There are 370 parks and 7 regional offices under the National Park Service. A listing of all national parks and facilities, including general information about their accessibility, is available at the link above. However, information on accessibility of park programs, facilities, and services is best acquired directly from the park or area you plan to visit.
Disabled Sports USA
Disabled Sports USA is the nation’s largest organization providing year-round sports and recreation activities to children and adults with physical disabilities. In conjunction with its nationwide network of chapters serving people in all 50 states and Puerto Rico, Disabled Sports USA offers such activities as snow skiing, water skiing, bicycling, white water rafting, horseback riding, mountain climbing, sailing, camping, and track and field. Use the link below to identify chapters in your area.
Mobility International USA (MIUSA)
MIUSA is a nonprofit membership organization for persons with disabilities and other interested people. It works to expand opportunities for persons with disabilities to be involved in international educational exchange programs and travel. MIUSA members receive information and referral services in the areas of travel and placement in international work camps and educational exchange programs. MISUA also conducts international leadership training for persons with disabilities. Many publications are also available.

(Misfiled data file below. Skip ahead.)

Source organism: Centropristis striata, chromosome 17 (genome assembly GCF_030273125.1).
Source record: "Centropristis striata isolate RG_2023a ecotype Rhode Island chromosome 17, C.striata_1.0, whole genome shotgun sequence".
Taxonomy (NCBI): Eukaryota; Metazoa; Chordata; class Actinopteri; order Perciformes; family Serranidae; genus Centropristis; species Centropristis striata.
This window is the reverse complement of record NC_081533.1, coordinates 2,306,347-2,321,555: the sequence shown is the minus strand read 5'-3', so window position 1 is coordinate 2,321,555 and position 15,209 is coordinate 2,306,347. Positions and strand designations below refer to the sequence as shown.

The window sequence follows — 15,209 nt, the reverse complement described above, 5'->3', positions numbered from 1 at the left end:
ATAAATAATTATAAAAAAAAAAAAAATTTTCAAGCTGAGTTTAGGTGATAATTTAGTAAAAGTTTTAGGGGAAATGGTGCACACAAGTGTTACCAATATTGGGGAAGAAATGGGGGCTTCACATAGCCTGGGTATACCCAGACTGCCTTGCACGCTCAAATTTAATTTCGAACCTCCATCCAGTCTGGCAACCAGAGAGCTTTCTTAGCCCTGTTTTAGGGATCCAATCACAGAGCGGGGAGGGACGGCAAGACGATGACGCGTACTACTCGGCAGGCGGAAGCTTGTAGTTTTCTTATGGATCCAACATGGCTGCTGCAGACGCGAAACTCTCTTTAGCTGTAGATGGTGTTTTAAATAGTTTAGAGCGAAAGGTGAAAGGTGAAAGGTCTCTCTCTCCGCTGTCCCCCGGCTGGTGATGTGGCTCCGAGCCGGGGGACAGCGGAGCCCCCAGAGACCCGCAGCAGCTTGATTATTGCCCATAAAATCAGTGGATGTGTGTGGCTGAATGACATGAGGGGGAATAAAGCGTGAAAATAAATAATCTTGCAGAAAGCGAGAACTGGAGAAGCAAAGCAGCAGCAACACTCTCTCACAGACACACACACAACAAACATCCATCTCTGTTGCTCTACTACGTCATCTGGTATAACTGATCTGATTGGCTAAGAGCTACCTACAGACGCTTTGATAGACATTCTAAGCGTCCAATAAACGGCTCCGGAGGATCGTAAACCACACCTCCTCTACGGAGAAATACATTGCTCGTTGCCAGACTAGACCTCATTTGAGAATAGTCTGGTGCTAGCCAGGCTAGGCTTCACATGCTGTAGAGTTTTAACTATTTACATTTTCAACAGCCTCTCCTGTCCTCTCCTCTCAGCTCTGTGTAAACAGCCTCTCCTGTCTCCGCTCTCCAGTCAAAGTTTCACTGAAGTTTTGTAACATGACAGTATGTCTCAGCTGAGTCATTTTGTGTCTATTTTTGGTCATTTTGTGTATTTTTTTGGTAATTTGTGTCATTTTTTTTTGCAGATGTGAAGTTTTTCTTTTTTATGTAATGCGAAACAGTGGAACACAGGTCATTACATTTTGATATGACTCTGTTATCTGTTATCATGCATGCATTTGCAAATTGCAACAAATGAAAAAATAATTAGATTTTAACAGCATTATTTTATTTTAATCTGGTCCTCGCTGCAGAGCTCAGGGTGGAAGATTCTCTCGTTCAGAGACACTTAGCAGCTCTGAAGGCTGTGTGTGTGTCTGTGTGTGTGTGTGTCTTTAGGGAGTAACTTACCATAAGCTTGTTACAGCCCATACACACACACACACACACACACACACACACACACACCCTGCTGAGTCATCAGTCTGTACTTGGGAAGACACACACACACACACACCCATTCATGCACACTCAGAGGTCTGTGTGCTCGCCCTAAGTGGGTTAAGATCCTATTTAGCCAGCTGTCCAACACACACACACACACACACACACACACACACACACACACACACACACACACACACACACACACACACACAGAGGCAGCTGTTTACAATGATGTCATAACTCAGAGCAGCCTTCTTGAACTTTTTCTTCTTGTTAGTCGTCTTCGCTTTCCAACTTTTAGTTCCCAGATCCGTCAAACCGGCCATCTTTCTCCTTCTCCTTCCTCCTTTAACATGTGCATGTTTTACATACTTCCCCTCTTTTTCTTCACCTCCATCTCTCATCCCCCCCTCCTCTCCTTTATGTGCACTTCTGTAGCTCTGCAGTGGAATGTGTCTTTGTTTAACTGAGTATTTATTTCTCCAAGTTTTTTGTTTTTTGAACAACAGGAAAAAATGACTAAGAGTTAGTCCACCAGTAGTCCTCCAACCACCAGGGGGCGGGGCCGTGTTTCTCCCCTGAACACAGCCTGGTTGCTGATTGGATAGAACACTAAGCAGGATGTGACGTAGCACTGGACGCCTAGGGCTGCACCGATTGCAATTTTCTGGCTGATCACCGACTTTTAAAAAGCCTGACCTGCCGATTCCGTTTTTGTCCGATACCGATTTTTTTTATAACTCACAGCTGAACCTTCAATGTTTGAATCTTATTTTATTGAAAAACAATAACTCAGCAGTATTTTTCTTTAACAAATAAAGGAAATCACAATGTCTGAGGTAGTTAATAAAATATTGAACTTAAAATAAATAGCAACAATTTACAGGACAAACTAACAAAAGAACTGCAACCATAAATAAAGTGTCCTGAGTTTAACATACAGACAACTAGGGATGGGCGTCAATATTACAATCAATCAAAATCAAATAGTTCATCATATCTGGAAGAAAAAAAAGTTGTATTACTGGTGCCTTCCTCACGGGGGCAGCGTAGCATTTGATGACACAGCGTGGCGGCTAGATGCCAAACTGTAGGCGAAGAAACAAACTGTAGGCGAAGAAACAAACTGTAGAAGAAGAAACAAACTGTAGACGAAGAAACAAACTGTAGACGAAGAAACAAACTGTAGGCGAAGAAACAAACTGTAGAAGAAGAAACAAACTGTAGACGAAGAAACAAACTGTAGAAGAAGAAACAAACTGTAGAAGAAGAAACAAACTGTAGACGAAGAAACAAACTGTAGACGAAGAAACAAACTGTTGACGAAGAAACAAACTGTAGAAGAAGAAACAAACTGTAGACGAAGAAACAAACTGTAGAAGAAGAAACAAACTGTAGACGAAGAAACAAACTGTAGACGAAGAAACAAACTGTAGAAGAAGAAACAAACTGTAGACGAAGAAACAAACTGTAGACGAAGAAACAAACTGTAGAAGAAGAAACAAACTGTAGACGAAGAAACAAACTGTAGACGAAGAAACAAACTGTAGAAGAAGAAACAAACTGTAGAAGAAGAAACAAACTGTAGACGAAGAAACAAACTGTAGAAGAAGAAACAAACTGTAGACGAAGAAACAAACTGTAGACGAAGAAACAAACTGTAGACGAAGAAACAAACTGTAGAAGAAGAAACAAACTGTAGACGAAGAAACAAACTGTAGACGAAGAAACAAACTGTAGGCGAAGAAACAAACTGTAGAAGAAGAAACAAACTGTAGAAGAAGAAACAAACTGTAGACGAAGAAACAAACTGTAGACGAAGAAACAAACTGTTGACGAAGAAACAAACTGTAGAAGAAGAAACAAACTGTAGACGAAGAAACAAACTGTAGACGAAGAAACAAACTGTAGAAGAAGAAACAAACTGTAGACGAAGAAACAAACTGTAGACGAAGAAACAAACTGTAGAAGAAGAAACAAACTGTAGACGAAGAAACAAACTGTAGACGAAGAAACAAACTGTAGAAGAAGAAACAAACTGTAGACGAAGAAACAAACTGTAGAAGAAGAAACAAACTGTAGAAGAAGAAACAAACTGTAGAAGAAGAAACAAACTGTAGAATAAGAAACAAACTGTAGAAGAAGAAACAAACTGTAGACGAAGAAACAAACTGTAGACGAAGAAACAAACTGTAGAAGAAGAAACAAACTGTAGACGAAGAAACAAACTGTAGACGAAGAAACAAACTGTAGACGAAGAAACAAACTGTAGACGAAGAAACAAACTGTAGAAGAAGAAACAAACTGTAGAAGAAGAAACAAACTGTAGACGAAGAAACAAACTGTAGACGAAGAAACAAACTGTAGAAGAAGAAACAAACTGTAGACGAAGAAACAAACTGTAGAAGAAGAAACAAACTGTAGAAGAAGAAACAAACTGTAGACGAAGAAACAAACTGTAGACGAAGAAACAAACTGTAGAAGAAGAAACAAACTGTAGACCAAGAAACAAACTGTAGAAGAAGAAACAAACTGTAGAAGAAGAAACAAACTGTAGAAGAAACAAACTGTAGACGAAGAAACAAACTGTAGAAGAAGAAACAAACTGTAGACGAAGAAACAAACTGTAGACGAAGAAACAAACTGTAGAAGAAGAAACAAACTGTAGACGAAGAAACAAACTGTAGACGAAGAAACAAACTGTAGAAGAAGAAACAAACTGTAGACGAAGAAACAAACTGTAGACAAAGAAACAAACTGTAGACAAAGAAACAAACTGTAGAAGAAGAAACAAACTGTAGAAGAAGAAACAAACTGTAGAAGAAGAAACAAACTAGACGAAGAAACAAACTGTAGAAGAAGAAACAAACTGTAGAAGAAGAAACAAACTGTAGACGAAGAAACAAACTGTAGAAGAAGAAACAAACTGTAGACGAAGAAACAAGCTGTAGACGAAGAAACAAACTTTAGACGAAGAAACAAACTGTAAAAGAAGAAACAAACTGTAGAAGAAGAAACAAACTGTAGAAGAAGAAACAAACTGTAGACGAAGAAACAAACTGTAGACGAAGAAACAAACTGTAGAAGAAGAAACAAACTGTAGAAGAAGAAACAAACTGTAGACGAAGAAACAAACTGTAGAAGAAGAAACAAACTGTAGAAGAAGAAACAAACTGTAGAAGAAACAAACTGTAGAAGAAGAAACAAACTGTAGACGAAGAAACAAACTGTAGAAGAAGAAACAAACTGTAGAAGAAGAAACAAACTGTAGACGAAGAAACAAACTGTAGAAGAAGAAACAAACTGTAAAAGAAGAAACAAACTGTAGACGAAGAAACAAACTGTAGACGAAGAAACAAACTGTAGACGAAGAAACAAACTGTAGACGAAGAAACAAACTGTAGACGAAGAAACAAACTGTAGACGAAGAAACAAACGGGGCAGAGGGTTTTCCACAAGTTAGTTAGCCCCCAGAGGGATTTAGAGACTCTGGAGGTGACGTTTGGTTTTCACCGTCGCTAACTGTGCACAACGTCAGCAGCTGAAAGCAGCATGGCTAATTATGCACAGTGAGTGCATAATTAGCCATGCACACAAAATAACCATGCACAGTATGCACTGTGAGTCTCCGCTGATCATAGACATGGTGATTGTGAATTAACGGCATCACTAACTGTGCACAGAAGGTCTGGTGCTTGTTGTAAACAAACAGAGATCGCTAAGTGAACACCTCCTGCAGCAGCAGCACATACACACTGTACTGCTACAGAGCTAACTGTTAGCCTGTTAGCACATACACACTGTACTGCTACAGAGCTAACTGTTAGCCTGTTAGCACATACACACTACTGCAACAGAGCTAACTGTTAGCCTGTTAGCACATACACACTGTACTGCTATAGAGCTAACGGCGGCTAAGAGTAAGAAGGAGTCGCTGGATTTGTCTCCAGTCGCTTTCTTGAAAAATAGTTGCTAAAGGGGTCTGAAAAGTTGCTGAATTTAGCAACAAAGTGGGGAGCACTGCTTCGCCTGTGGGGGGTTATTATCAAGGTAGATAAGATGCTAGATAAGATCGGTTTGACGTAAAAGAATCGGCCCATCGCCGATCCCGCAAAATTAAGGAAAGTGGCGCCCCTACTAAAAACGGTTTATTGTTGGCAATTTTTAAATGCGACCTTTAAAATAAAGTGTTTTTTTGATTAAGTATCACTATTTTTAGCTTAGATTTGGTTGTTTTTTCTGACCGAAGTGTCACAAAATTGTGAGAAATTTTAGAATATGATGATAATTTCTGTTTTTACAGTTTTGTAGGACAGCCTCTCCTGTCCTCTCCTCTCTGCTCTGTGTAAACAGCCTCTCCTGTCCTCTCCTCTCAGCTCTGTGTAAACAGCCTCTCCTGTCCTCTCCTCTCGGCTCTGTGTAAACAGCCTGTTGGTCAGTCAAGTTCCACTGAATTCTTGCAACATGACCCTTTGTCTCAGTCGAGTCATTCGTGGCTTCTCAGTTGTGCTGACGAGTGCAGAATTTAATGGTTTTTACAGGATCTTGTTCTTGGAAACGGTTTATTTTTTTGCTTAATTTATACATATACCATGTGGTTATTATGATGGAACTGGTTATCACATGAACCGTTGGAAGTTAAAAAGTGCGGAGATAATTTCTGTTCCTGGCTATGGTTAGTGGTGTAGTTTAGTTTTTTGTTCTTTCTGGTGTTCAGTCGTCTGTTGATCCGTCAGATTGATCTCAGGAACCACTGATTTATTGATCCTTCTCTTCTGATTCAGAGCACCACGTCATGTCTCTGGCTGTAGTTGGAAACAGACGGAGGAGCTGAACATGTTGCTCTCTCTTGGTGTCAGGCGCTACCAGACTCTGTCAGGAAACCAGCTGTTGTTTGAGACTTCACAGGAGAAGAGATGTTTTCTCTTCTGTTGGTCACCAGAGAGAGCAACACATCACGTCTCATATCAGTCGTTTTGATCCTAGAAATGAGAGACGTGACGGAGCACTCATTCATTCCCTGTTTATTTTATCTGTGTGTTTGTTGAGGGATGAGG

National Center on Accessibility
The National Center on Accessibility, which focuses upon making parks, recreation, and tourism accessible to individuals with disabilities, provides information on: access for individuals with disabilities to park and recreation areas and programs; training programs and opportunities; technical assistance for park and recreation professionals; and research and demonstration projects.